Acute gastritis and stomach ulcer symptoms usually go away within several weeks
NO acidic foods, spicy or hot foods, alcohol , caffeine, and processed/packaged foods. (2) On the other hand, foods high in fiber, antioxidants like vitamin C, electrolytes like magnesium and calcium, vitamin B12, probiotics and omega-3 fatty acids can help lower inflammation and boost digestive health.
A healing gastritis diet mostly vegetables, fruits, high-quality proteins and healthy fats can help manage painful symptoms, allow you to prevent deficiencies in critical vitamins, minerals and antioxidants.
Facts About Gastritis
tomatoes and oranges promote inflammation or the release of stomach acids.
antacids or antibiotics can cause complications long term (like changes in electrolyte levels, constipation and diarrhea) and don’t solve the underlying problem of inflammation.
Gastritis Diet Plan & Natural Treatments
Each person with gastritis or peptic ulcers reacts differently to various foods, so it’s best to try an elimination diet to kick-start your gastritis diet in order to test which foods tend to cause you the worst pain or help provide relief. First try eliminating all of the common trigger foods described below for a period of time, such as several weeks, and then you can add back one food at a time to test its effects.
By gradually introducing only one or two trigger foods into your diet you will be able to tell if they should be avoided long term or not to control your symptoms.
Eat smaller meals: plan to have five to six smaller meals every few hours. Smaller amounts more often can help increase blood flow to the stomach, which boosts healing — plus food in manageable portions can help buffer the effects of acid lurking in the stomach. (4)
Avoid eating too close to bedtime: about 3 to 4 hours before going to sleep to fully digest.
Drink enough water: Water seems to help control gastritis symptoms, so aim for at least 6 to 8 glasses daily. Try having a full glass of water when symptoms come up.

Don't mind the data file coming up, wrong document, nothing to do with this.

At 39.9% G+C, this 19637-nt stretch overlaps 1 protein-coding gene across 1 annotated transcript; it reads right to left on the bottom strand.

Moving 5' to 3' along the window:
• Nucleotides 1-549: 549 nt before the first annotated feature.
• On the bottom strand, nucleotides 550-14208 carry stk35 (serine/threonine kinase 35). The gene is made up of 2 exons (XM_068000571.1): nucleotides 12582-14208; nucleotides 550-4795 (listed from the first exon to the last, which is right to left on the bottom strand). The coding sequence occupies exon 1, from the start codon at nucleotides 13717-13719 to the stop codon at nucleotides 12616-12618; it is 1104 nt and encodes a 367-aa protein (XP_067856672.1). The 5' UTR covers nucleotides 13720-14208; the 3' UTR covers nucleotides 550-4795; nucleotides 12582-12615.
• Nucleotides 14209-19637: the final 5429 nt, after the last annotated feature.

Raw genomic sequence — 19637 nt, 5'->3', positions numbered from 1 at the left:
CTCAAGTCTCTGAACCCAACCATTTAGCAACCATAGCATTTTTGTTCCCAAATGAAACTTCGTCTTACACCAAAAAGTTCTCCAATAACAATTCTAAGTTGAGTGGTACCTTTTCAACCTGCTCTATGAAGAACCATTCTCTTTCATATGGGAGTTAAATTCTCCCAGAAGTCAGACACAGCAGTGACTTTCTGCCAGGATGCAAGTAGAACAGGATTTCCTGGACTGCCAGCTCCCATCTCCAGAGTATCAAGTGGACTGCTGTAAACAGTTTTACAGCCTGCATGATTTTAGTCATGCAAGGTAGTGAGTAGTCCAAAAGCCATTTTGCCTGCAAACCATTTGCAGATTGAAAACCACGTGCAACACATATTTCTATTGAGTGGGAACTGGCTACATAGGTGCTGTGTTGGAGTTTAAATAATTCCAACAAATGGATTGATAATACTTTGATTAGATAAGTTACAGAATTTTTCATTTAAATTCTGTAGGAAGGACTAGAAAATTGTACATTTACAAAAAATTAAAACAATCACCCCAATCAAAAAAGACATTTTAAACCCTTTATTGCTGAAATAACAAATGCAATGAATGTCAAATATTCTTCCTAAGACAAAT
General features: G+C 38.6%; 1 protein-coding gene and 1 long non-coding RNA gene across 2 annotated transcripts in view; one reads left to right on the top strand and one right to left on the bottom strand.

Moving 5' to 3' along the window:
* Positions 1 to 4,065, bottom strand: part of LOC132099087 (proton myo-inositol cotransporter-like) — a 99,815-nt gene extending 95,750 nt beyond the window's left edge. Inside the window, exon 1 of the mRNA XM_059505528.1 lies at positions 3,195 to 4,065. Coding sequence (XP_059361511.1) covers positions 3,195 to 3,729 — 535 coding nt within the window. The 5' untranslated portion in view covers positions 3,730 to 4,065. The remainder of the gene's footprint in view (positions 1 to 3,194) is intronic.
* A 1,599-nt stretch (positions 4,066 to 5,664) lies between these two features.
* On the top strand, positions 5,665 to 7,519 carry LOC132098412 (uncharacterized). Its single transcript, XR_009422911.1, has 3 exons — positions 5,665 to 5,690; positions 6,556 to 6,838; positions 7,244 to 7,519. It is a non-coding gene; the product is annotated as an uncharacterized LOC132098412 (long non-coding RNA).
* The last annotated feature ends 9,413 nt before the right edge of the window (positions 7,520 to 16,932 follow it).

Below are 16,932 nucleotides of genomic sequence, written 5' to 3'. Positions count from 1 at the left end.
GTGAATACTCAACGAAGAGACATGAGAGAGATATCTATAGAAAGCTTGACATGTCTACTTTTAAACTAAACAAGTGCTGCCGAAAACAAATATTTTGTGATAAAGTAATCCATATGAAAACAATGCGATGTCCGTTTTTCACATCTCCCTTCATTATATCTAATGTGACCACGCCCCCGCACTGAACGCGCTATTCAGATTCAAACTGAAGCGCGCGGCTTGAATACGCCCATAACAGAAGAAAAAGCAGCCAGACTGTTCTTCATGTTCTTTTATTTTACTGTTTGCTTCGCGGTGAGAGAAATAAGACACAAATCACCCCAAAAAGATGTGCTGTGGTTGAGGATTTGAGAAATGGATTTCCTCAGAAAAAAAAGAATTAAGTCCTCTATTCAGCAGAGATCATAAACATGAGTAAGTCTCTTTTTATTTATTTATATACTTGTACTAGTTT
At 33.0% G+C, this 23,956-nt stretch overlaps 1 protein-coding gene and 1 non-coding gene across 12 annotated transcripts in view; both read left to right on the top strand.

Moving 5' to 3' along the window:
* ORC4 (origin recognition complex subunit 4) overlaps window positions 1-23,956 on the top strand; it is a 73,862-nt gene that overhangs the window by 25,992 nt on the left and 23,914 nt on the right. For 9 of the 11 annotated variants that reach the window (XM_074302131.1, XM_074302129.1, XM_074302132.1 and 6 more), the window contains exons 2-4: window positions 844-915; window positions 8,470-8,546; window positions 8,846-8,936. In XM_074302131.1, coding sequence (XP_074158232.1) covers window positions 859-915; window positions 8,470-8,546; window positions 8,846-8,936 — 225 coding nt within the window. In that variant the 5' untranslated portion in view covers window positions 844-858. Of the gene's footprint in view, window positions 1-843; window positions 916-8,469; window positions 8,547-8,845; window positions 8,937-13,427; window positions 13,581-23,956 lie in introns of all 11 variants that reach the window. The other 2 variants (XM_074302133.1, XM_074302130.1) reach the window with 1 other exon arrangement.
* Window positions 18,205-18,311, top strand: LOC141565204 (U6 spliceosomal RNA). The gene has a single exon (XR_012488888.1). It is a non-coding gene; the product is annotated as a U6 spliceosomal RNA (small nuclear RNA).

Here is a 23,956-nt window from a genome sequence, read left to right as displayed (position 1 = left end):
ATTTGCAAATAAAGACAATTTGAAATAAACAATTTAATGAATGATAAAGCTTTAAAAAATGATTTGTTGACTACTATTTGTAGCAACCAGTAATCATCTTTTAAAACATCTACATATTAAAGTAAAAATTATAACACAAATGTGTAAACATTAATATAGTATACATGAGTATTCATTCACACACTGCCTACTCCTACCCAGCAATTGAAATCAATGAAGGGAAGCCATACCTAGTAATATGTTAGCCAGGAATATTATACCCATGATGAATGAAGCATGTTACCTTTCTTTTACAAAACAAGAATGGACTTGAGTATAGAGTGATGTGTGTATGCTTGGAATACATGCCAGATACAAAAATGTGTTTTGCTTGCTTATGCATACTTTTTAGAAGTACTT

Reduce stress: Emotional stress alone is no longer believed to be the culprit for stomach erosion, gastritis or ulcers, but it certainly worsens symptoms. Stress can trigger an increased release of stomach acid and raise inflammation — Utilize natural stress relievers to help promote healing in conjuction with following a gastritis diet.
Quit smoking and lower toxin exposure: Smoking and living an unhealthy lifestyle are major risk factors for developing stomach damage and gastritis.
Take beneficial supplements
omega-3 fatty acids, probiotics, vitamin C, adaptogen herbs, vitamin B12 and a daily food-based multivitamin.
Foods to Avoid that Worsen Gastritis
Citrus fruits and juices: Citrus fruits, including oranges, lemons, limes and grapefruit, are high in natural acids that can normally be beneficial — however, for people with ulcers or gastritis they’re capable of causing pain. Research suggests that citrus fruits trigger the release of pain-causing chemical neurotransmitters in people with inflammation of the stomach.
Tomatoes: Tomatoes are similar to citrus fruits in that they’re acidic and can irritate a sensitive stomach. A small amount might be OK for some people, but others feel best avoiding tomato products all together.
Milk and other dairy products: For years, doctors used to tell gastritis and ulcer patients to drink milk in order to coat the stomach and help block the effects of acids — however, this advice is no longer believed to be helpful. Experts now believe that milk’s calcium and amino acids (proteins) actually stimulate the release of more acid production and can make gastritis symptoms worse. Test your personal reaction to dairy products, including yogurt, kefir, raw cheese and raw milk. If they don’t cause an increase in symptoms, then you can choose to keep consuming these foods, since otherwise they have many benefits to offer.
For example, fermented probiotic yogurthas been shown to actually help soothe stomach irritation and reduce GI troubles since it’s a great source of probiotics. (5)
Alcohol: Alcohol in excess can erode the stomach lining and make inflammation worse. Some people don’t notice an increase in gastritis symptoms when they drink moderately (about one drink per day or less), but others can’t consume alcohol at all without triggering symptoms. Alcohol doesn’t necessarily have to be eliminated all together in most cases; in fact, studies show moderate consumption might even offer protection against gastritis. (6)